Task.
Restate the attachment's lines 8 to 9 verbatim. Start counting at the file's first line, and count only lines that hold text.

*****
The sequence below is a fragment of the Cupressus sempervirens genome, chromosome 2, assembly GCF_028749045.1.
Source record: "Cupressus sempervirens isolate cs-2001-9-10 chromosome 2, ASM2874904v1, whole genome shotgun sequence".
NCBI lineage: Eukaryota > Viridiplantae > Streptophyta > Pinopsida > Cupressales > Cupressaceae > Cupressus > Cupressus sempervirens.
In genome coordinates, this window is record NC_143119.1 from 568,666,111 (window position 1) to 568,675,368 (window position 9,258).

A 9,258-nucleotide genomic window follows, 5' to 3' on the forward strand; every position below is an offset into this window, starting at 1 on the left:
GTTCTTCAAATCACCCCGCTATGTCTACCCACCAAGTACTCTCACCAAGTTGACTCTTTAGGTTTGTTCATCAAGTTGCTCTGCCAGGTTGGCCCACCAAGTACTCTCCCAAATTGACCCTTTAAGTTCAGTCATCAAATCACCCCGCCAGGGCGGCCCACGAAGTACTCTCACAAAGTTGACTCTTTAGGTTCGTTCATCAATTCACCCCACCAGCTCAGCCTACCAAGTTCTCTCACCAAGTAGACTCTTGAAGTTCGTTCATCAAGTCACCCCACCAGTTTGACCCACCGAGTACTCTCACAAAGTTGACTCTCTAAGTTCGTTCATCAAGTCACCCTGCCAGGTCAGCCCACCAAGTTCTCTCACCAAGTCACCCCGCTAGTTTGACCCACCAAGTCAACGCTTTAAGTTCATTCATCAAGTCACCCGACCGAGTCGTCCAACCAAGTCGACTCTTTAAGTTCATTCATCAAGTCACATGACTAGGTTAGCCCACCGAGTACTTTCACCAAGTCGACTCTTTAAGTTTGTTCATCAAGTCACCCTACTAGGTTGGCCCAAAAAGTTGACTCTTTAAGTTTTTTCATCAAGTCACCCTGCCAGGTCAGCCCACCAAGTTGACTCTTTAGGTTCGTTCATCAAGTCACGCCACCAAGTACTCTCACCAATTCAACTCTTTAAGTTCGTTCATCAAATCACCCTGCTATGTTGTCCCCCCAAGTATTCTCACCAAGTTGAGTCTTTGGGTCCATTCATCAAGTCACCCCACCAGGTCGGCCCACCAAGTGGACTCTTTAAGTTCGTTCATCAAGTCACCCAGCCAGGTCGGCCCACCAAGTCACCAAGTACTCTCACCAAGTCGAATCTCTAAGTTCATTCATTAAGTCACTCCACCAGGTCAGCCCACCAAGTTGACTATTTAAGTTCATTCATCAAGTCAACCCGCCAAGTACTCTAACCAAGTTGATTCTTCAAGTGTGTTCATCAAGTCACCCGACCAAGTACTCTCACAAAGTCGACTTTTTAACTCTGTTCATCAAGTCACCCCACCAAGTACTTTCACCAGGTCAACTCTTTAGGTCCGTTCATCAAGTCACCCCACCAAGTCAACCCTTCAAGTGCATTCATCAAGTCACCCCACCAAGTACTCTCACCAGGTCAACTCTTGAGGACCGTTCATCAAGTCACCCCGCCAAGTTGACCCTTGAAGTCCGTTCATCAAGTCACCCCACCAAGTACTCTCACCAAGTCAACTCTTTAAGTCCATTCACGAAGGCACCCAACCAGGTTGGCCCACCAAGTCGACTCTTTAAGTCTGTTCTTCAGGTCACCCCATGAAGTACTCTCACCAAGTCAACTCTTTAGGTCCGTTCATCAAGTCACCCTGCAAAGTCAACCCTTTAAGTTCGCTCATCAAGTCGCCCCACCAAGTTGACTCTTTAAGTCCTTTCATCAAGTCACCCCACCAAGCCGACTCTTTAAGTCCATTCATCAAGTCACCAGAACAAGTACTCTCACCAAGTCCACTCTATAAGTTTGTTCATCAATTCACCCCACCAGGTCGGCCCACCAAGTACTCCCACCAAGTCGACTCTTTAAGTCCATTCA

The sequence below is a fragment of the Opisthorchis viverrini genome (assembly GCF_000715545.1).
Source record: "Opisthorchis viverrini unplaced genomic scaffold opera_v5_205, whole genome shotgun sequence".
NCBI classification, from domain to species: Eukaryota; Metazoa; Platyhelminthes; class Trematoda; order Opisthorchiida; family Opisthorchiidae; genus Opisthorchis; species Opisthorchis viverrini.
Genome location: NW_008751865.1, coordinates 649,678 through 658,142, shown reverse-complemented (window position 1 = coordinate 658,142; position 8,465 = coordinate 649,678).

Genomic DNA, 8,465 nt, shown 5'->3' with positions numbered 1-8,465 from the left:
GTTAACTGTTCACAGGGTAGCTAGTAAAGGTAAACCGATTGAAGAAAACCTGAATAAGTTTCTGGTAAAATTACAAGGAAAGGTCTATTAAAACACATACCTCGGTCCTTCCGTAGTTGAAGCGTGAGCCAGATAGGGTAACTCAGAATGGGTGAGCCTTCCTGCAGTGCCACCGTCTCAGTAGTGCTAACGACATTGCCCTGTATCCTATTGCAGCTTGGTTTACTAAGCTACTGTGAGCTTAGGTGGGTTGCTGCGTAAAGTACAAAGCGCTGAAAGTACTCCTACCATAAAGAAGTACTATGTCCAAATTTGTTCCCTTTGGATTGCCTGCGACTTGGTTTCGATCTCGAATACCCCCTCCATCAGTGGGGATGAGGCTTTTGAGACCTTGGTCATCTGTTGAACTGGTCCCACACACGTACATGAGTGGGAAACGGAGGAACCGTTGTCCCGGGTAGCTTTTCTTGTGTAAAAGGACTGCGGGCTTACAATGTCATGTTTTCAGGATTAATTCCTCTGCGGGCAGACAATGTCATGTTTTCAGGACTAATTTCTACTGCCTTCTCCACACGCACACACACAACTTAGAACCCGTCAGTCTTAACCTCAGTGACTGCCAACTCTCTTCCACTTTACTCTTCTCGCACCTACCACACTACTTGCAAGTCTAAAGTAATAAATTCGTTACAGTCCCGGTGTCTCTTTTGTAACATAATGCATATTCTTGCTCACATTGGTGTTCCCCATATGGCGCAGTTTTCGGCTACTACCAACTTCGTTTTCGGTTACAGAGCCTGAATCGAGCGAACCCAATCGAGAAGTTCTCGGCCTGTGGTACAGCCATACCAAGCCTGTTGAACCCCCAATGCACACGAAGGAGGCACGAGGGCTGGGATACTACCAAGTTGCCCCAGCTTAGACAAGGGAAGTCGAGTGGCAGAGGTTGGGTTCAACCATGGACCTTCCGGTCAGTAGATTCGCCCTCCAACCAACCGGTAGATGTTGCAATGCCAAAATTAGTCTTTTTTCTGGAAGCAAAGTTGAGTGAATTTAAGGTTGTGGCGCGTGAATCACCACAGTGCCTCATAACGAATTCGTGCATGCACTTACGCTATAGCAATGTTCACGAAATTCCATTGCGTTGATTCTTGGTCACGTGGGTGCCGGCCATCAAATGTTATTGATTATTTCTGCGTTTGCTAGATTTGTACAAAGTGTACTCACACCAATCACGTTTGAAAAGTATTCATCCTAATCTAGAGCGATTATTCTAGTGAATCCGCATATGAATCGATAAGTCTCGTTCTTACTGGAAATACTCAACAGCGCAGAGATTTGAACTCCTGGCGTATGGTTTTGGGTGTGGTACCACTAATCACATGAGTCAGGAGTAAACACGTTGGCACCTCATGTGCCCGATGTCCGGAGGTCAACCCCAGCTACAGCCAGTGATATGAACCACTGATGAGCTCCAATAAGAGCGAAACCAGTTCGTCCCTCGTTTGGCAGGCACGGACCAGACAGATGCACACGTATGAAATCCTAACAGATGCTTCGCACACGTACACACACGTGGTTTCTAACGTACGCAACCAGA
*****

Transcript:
Source record: "Opisthorchis viverrini unplaced genomic scaffold opera_v5_205, whole genome shotgun sequence".
NCBI classification, from domain to species: Eukaryota; Metazoa; Platyhelminthes; class Trematoda; order Opisthorchiida; family Opisthorchiidae; genus Opisthorchis; species Opisthorchis viverrini.